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The following article originally appeared in the February 2013 issue of the Adhesives & Sealants Industry magazine.
For want of a nail, the shoe was lost.
For want of a shoe, the horse was lost.
For want of a horse, the rider was lost.
For want of a rider, the message was lost.
For want of a message, the battle was lost.
For want of a battle, the kingdom was lost.
And all for the want of a horseshoe nail.
In today’s advanced electronics applications, adhesives, encapsulants, sealants, and other chemistries can be the “horseshoe nails” of mission-critical electronics systems. These chemical formulations play an increasingly important role in assuring not only that the assemblies function as intended, but that they will remain functional in highly adverse conditions for their intended life.
In medical, defense, aerospace, industrial or transportation electronics applications that support high-reliability or mission-critical functions, the failure of an adhesive, coating or encapsulant can have dire consequences.
Historically, original equipment manufacturers (OEMs) of high-reliability products have taken one of two paths.
The first path was to develop their own application-specific formulations and produce those internally, typically in frequent, small batches. This option required substantial investment in engineering and technical labor, production and test personnel, capital equipment, and facility space. This option also required a strong focus on chemical management, quality management and verification systems, regulatory compliance costs, and waste stream management costs.
The second option, which has emerged more rapidly over the past 20 years, is collaboration with specialty adhesives manufacturers and chemicals management providers. These collaborations can range from simple “down packaging” of industry-standard formulations into smaller-sized, ready-to-use formats to the modification of standard formulations or even the ground-up customization of adhesive materials.
Increasingly, OEMs are establishing true partnerships with specialized chemical formulators and manufacturers to co-develop custom formulations, or to fully outsource materials development, fabrication, testing, and packaging of highly advanced application-specific formulations.
An interesting manifestation of this evolution has been the emergence of precision-mixed and frozen (PMF) formulations in ready-to-use syringes and cartridges.
PMF products are typically multi-part chemical formulations specifically engineered for high-reliability electronic applications. PMF producers usually assume full responsibility for the sourcing of raw materials, materials management and storage, materials mixing and processing, full quality testing and verification, and final packaging of a ready-to-use formulation in either a handheld syringe or cartridge format suitable for higher-volume automated or semi-automated applications.
In addition, premier PMF providers often provide post-manufacturing product verification services, whereby product samples of all shipped materials are retained for their usable shelf lives in safe storage at the PMF provider. Further, witness samples of cured PMF materials can be retained for up to 10 years in the event that post-application analysis is required. These services are valuable in many mission-critical applications to assure that PMF materials comply with specifications from the date of shipment and up to 10 years into the future.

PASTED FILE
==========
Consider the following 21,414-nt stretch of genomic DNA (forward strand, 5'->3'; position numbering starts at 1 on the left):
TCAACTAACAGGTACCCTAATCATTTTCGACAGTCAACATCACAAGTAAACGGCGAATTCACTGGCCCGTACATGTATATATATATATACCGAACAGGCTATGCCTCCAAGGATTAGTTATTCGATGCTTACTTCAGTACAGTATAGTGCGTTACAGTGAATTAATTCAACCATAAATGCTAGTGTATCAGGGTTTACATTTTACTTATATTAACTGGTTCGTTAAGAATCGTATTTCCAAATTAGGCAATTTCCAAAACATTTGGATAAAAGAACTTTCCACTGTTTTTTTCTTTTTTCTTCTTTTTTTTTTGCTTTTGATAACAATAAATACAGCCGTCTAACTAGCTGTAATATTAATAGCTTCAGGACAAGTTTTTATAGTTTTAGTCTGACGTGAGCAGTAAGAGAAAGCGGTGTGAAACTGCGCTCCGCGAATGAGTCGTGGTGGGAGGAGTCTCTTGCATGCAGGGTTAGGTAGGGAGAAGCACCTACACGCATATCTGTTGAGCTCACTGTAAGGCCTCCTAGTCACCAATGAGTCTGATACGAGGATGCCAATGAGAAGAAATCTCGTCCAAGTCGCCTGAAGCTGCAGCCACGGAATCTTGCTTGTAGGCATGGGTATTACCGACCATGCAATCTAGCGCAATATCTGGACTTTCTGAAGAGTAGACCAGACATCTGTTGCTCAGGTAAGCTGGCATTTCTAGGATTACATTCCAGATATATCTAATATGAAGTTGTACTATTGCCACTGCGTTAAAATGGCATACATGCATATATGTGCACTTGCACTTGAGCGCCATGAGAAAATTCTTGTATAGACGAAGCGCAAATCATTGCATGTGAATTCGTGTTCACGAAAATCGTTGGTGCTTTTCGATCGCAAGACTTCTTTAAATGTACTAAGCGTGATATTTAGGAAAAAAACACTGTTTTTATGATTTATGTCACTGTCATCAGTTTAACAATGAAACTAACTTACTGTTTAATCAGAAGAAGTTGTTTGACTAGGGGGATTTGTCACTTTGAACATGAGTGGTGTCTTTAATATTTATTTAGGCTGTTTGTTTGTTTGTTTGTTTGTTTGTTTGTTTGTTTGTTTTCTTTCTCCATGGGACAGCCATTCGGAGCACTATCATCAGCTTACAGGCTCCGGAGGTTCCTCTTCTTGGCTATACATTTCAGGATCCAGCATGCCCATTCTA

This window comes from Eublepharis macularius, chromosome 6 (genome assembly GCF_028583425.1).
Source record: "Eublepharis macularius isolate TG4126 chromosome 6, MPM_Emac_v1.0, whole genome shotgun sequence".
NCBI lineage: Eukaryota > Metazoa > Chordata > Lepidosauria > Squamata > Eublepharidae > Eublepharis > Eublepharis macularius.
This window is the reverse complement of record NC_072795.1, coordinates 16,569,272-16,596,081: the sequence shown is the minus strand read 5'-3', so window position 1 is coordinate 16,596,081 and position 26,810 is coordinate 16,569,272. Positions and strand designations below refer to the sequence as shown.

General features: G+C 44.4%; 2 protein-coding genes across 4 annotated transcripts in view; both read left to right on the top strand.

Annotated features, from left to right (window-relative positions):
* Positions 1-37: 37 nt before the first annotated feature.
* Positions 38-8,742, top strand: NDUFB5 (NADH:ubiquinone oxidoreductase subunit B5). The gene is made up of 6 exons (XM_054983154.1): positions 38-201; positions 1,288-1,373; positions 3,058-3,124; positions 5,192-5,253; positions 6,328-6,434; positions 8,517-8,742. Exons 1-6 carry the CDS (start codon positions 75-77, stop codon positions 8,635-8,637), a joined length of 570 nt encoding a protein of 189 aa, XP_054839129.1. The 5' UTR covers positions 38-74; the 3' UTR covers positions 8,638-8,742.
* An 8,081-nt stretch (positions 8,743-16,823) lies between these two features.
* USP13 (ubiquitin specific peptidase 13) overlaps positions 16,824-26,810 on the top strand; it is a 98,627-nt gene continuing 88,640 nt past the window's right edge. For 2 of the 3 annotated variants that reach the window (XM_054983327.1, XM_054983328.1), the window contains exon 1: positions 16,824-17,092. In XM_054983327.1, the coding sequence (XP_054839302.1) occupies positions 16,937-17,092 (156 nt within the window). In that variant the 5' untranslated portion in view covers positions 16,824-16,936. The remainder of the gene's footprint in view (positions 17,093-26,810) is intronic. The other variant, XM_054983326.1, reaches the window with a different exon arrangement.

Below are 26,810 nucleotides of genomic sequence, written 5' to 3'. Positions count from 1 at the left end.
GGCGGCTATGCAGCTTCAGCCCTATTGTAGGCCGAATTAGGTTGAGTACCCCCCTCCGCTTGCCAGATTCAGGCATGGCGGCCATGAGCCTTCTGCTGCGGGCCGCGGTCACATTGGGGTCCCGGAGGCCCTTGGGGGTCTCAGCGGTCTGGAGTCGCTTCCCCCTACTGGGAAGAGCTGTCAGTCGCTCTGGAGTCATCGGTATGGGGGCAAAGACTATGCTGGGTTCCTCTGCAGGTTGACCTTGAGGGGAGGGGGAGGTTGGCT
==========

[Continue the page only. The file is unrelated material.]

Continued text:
Over the past 30 years, the majority of manufacturers have moved away from vertical manufacturing strategies in which they source, manufacture and internally control all components of their end products.
Similar to the trend that has seen manufacturers outsource circuit board assemblies, metal and plastics fabrication, as well as many other sub-assemblies, the use of PMF products offers manufacturers multiple advantages over in-house processing and packaging.
Today’s manufacturers overwhelmingly favor investing their limited capital and personnel on areas they view as core competencies. Very few large equipment OEMs today view chemical formulation and processing as internal core competencies. Further supporting this trend is the fact that the majority of today’s OEM manufacturers, and contract manufacturers to OEMs, have a relatively sophisticated understanding of total cost management.
Thirty years ago, a purchasing leader would compare the cost of raw materials to the cost of a pre-processed material, and recommend internal fabrication. In today’s environment, the case is far more often made for leveraging the capabilities of specialized suppliers in the supply chain. Specialized chemical manufacturers offering PMF formulations are actually providing OEMs with significant savings related to product quality and repeatability, process time savings, and dramatically reduced overhead and compliance costs.
This is particularly true in the manufacture of highly complex products supporting mission-critical functions. As chemicals such as adhesives, conformal coatings, encapsulants and thermal transfer materials are typically applied at the end of a manufacturing process, any errors associated with poor material quality can result in expensive rework, scrap expenses, or—worse yet—product liability exposure due to product failure in the field.